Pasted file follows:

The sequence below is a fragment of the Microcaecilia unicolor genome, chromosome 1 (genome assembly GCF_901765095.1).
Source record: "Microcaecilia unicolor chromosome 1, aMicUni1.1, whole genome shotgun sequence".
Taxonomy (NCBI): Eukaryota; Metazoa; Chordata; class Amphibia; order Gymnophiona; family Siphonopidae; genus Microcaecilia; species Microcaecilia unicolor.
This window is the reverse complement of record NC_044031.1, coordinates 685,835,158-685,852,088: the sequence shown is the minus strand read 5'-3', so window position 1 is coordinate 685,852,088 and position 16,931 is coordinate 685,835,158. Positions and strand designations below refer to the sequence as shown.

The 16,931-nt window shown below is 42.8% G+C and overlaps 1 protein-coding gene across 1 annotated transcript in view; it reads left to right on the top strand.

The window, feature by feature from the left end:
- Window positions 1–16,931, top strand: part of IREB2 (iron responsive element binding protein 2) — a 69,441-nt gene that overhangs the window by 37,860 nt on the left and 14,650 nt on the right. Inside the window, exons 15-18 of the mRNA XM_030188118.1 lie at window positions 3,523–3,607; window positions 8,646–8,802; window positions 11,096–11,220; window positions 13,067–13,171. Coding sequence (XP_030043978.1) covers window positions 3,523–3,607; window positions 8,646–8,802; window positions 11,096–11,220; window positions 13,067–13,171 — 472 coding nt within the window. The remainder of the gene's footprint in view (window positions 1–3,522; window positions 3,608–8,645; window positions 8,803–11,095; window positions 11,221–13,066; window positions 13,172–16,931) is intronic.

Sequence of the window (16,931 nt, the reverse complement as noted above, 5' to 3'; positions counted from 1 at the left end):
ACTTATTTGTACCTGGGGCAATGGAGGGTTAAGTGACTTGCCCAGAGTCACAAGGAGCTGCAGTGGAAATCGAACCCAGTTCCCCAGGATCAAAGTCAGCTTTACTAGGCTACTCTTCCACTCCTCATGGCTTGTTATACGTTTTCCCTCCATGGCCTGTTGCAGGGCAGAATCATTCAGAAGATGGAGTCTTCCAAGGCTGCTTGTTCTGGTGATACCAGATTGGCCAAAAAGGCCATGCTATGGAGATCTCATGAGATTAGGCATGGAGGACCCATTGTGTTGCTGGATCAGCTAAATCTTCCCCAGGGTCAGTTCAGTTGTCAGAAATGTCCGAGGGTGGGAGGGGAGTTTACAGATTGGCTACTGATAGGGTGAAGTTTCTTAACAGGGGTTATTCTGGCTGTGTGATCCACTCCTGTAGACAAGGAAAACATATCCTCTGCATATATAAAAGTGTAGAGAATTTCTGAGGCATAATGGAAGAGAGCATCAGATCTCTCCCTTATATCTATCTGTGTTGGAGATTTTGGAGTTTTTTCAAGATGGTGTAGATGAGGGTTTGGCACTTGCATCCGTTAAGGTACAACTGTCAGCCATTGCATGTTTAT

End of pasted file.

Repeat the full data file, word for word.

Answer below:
The sequence below is a fragment of the Microcaecilia unicolor genome, chromosome 1 (genome assembly GCF_901765095.1).
Source record: "Microcaecilia unicolor chromosome 1, aMicUni1.1, whole genome shotgun sequence".
Taxonomy (NCBI): Eukaryota; Metazoa; Chordata; class Amphibia; order Gymnophiona; family Siphonopidae; genus Microcaecilia; species Microcaecilia unicolor.
This window is the reverse complement of record NC_044031.1, coordinates 685,835,158-685,852,088: the sequence shown is the minus strand read 5'-3', so window position 1 is coordinate 685,852,088 and position 16,931 is coordinate 685,835,158. Positions and strand designations below refer to the sequence as shown.

The 16,931-nt window shown below is 42.8% G+C and overlaps 1 protein-coding gene across 1 annotated transcript in view; it reads left to right on the top strand.

The window, feature by feature from the left end:
- Window positions 1–16,931, top strand: part of IREB2 (iron responsive element binding protein 2) — a 69,441-nt gene that overhangs the window by 37,860 nt on the left and 14,650 nt on the right. Inside the window, exons 15-18 of the mRNA XM_030188118.1 lie at window positions 3,523–3,607; window positions 8,646–8,802; window positions 11,096–11,220; window positions 13,067–13,171. Coding sequence (XP_030043978.1) covers window positions 3,523–3,607; window positions 8,646–8,802; window positions 11,096–11,220; window positions 13,067–13,171 — 472 coding nt within the window. The remainder of the gene's footprint in view (window positions 1–3,522; window positions 3,608–8,645; window positions 8,803–11,095; window positions 11,221–13,066; window positions 13,172–16,931) is intronic.

Sequence of the window (16,931 nt, the reverse complement as noted above, 5' to 3'; positions counted from 1 at the left end):
ACTTATTTGTACCTGGGGCAATGGAGGGTTAAGTGACTTGCCCAGAGTCACAAGGAGCTGCAGTGGAAATCGAACCCAGTTCCCCAGGATCAAAGTCAGCTTTACTAGGCTACTCTTCCACTCCTCATGGCTTGTTATACGTTTTCCCTCCATGGCCTGTTGCAGGGCAGAATCATTCAGAAGATGGAGTCTTCCAAGGCTGCTTGTTCTGGTGATACCAGATTGGCCAAAAAGGCCATGCTATGGAGATCTCATGAGATTAGGCATGGAGGACCCATTGTGTTGCTGGATCAGCTAAATCTTCCCCAGGGTCAGTTCAGTTGTCAGAAATGTCCGAGGGTGGGAGGGGAGTTTACAGATTGGCTACTGATAGGGTGAAGTTTCTTAACAGGGGTTATTCTGGCTGTGTGATCCACTCCTGTAGACAAGGAAAACATATCCTCTGCATATATAAAAGTGTAGAGAATTTCTGAGGCATAATGGAAGAGAGCATCAGATCTCTCCCTTATATCTATCTGTGTTGGAGATTTTGGAGTTTTTTCAAGATGGTGTAGATGAGGGTTTGGCACTTGCATCCGTTAAGGTACAACTGTCAGCCATTGCATGTTTAT